Capitalism, the use of money to make more money, is the basis of what we’ve understood to be publishing. It is a reservoir system for writers who have no capital -- that is, the publisher has funds which it uses to subsidize promising writers. It is quite like a “patron” in the old system where those with money (the king, the pope) keep artists on retainer while the latter compose music or paint. In those days the accomplishments of the writers reflected well on the publishers as patrons. But now publishing is run as a business: many major houses have been bought by corporations who expect the same kind of returns from books as they get from soup: 10% profit or more. The exception is publishing arms of universities, which do not expect to make a profit, but because they don’t, the universities (themselves starved for cash except for those programs subsidized by corporations in hopes of research and development they can use, which spares the corporation the expense and expertise necessary) have no capital. So university presses have become an arm of salary work, certifying employees (professors) for continuing employment and earning a living for the in-house employees. Writers are compensated by the stamp of virtue, though the academic presses are no more likely to have inspired editors than any other press.
Manufacturing books, after salaries, used to be the bulk of the cost of a book because they were normally printed in large numbers to save money. Much of the cost was setting up the printing machinery, rather than in the paper, buckram and ink. Also, much of the cost was in the provision of warehousing that protected the books from damage. Two ways of losing money were printing too many books so that profits are eaten up by storage cost, or not printing enough books so that a new press run was necessary. Repeated press runs became a marker for success, but unless the new printing were out before the popularity or usefulness of the book was over, then more expense had to be levied against profits.
The cheapest part of the manufacturing was the actual writing -- the payment to the author. But because not many writers have the stamina to hold a regular wage job or enjoy capital of their own, publishers invested with payments up front, estimated according to what they guess sales will be. The author received no actual profit until after “sell through,” that is when the publisher made enough money to have some profit. I’ve never been clear about what happens if the advance is never equaled by the publishing profits. Of course, the publisher determines what the costs are, which leads authors to accuse them of padding costs to avoid showing any profit.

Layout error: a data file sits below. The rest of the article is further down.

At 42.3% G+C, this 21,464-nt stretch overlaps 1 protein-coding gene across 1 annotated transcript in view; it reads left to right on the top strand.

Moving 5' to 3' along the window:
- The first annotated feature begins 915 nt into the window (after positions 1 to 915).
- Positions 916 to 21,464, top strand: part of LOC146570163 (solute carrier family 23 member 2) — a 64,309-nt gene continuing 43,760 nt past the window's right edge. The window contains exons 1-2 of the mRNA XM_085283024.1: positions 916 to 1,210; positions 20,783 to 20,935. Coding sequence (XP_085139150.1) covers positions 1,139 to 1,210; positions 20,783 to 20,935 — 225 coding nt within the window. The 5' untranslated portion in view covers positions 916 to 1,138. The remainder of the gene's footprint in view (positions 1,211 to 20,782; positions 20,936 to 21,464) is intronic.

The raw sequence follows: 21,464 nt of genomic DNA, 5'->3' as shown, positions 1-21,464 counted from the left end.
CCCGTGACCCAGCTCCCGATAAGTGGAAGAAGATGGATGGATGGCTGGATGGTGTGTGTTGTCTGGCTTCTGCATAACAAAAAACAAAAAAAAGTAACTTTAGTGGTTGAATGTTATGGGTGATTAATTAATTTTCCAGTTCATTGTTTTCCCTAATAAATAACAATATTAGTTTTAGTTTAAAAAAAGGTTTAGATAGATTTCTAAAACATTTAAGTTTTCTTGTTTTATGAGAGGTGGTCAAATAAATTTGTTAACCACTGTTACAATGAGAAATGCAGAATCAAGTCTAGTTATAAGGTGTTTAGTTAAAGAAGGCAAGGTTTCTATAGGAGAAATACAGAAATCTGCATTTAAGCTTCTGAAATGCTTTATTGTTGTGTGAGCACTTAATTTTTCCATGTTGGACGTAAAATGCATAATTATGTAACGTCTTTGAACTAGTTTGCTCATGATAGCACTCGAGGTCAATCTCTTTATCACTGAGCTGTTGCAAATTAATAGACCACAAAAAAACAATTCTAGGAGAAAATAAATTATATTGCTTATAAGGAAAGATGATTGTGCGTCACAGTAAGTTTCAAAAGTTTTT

The cheapest way to store books is to ship them out to bookstores who put them on their shelves. The agreement is that if they don’t sell, the bookstore can return them. In short, bookstores sell books on consignment and do not invest their own assets in buying books, even if they believe in them. Neither are they much interested in the physical condition of the books they return. The only real cost of a bookstore is rent on the physical premises and salaried employees. Bookstores do not advertise but rather sell advertising to the publisher in the form of display in advantageous spots and so on. Yet books are often most successfully sold by clerks who love books and recommend favorites.
Which brings us conveniently to the third point: passive distribution. A bookstore must request books when customers ask for them or if the manager sees the likelihood if it selling. But mostly sales are either conducted through discount deal-making at the top of a franchise in the case of a chain like Borders and the Big Box stores like Wal-Mart, or by distributing salesmen who take responsibility for a particular area, or (increasingly) by the author traveling with copies of the books to leave on consignment. In short, books arrive on the assurance of others, are on consignment anyway, and are sold at the demand of readers responding to the mass media advertising paid for by the publisher.
These three forces have “reduced” (I mean this to be pejorative) books to objects, useful mostly as markers for prestige and success. Even the flood of transgressively titillating books are meant to make a profit and to provide an opportunity for the kind of repentance scenario so beloved to mock Christians. The word is “ignoble.” Look it up yourself.